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Fiction Anthologies (multiple Authors)

The Best Asian Short Stories 2022

edited by Darryl Whetter

Guernica Editions
Initial publish date
Jan 2023
Anthologies (multiple authors), Asian American, Cultural Heritage
  • Paperback / softback

    Publish Date
    Jan 2023
    List Price

Classroom Resources

Where to buy it


The Best Asian Short Stories 2022 anthology is the 6th volume in the annual TBASS series of anthologies celebrating the Asian short story as a constantly evolving, innovative and vibrant mode of literary expression.

The focus of our 2022 issue is chope, the Singaporean practice of reserving a space, although of course stories on other themes will also be featured. The anthology showcases well-crafted literary fiction from some of the most exciting voices in Asia.

About the author

A Sharp Tooth in the Fur is the first book by an accomplished writer, whose awards include the prestigious David H. Walker Prize for Fiction. His stories have appeared in The Danforth Review, The New Quarterly, Prism International, Dandelion, The Fiddlehead, and The Windsor Review, and three were featured in Coming Attractions '98. A frequent reviewer, Darryl Whetter's by-line has appeared on reviews in The Globe and Mail, The Ottawa Citizen, The New Brunswick Reader, and The National Post, and online at and He has appeared as a guest panelist on CBC Radio's Talking Books and as a film critic on ASN's Cinephile. A native of Orillia, Darryl Whetter studied at Queen's University in Kingston and at the University of New Brunswick in Fredericton, where he founded QWERTY and its internet edition, querte. He now teaches Creative Writing at the University of Windsor, where he took over the position vacated by Alistair MacLeod upon his retirement. During the summer months, he can be found at his cottage near Economy, Nova Scotia.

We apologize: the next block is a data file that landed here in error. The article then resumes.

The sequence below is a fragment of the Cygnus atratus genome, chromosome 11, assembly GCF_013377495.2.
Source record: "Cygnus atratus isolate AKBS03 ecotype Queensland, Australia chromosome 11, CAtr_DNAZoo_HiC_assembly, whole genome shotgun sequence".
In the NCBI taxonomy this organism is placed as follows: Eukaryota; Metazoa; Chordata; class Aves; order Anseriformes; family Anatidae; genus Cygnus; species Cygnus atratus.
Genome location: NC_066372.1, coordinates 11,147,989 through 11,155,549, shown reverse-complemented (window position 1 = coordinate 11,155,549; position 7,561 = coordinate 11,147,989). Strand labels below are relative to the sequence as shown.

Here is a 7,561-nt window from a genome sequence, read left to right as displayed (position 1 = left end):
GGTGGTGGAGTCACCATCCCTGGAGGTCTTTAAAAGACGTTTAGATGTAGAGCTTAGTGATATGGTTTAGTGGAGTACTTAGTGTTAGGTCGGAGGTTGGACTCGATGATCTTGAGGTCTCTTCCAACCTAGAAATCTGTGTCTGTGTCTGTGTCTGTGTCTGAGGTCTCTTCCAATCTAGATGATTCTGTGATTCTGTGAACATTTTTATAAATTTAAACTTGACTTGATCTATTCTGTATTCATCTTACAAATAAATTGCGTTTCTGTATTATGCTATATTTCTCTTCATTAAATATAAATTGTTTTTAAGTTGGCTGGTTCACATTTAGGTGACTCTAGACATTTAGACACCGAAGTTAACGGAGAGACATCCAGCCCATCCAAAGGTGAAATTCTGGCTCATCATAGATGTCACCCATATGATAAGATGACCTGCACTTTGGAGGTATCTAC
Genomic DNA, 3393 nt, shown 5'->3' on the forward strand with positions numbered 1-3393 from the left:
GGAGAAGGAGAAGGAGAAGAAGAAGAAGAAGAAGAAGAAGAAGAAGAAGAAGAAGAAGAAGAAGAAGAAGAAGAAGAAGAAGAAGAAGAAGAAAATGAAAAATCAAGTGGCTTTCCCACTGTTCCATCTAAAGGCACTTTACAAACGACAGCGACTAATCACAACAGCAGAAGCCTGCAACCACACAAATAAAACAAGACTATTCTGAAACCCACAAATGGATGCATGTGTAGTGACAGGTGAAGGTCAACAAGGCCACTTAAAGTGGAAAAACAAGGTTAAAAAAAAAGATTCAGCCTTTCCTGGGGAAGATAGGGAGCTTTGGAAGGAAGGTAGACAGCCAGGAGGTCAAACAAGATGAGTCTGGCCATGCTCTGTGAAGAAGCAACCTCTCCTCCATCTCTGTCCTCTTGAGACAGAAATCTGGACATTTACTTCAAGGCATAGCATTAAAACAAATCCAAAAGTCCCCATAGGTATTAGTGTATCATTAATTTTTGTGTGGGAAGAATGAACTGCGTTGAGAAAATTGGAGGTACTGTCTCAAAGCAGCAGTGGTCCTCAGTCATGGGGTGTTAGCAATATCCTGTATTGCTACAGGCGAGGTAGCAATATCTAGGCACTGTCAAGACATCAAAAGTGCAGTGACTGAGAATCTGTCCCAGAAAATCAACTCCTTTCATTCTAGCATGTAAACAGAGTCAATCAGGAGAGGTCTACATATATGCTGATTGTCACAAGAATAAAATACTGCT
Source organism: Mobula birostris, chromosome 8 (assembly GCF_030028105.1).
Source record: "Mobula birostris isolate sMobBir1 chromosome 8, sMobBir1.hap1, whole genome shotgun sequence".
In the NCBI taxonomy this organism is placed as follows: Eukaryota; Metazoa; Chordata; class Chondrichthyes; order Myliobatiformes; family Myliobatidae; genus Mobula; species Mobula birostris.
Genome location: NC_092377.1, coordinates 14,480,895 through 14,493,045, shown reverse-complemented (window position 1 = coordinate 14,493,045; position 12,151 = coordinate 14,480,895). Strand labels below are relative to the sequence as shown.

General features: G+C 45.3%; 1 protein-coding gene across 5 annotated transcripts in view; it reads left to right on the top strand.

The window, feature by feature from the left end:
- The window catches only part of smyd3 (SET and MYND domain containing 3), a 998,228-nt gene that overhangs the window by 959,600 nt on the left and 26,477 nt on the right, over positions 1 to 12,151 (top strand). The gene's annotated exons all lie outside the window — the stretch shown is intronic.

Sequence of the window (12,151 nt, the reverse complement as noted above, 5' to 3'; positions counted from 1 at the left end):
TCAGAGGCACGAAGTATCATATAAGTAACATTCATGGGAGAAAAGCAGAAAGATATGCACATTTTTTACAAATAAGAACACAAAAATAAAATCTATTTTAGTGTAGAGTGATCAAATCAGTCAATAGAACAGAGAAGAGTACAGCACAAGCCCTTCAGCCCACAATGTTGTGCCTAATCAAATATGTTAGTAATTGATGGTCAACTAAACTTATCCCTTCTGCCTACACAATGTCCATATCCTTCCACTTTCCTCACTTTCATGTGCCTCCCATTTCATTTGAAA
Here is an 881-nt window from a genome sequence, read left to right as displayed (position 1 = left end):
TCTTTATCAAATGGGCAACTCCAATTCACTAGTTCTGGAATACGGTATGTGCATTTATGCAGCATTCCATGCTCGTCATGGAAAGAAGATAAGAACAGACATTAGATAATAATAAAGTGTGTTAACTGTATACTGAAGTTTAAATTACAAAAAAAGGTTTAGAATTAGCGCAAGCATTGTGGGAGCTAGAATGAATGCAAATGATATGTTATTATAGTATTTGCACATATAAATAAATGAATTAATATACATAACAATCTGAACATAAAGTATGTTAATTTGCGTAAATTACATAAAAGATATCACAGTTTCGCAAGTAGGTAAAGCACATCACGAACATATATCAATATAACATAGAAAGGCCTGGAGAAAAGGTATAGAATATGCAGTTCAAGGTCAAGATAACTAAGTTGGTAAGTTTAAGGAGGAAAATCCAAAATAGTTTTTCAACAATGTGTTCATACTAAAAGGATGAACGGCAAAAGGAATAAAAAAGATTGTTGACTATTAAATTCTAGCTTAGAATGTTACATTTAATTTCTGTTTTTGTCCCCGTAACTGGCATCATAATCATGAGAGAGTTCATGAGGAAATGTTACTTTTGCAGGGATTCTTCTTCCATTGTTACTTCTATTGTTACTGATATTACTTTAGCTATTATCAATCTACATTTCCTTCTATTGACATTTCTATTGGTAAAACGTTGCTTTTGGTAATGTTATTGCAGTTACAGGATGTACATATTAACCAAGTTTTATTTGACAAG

Darryl Whetter's profile page

Excerpt: The Best Asian Short Stories 2022 (edited by Darryl Whetter)

Should you try a general google search for a definition of chope instead of consulting an online Southeast Asian dictionary like, you will almost certainly, and rather fittingly, meet any number of restaurant reservation sites or apps, most in the island/city/country of Singapore. Restaurant reservations are not irrelevant here when a full third of these superb Asian stories involve food and eating.

To chope is to reserve something for yourself, such as a seat on a bus, or at a hawker centre, or even a book at the library. Singapore’s busy, crowded hawker centres and the delicious food they serve were recently (and deservedly) inscribed by UNESCO on the Representative List of the Intangible Cultural Heritage of Humanity. The tables of these food courts, often open-air, usually have little packets of tissues or a compact umbrella left on top to mark that someone else has already reserved a particular seat. Artists and writers also need to reserve space, to leave their mark, in the busy, noisy public sphere. An anthology is also a kind of shared public meal, a collection of delicacies enjoyed with hungry strangers perched either side of you. Tuck in!

Like any proper introduction to an anthology of short fiction, this one is a celebration of, indeed a valentine to, the short story. One way we know we have read a great short story, as you will here again and again, is the recurrent, delicious mistake of feeling like we have actually just read a novel. I am not here committing that cardinal sin in fiction of pretending that short stories are ‘just’ mini novels or, as is too often the expectation in publishing, training ground for writing a novel. Short stories are dense and compact; novels are, by definition, loose and baggy. To read a short story in one sitting, as we are so often tempted to do, is to have the artistic equivalent of expanding a compressed computer file. So much life comes pouring out, jack-in-the-box or clown-car style, of these meticulously crafted sentences and scenes. One such computing tool for file compression is (or was) known as a “CODEC,” an acronym for compression- decompression. These brave, talented, unforgeable writers from the Philippines, Afghanistan, India, Japan and Singapore have compressed so much life, so much hard- fought wisdom, battered grace, and sweet delight, into these seventeen moving stories in alluring voices.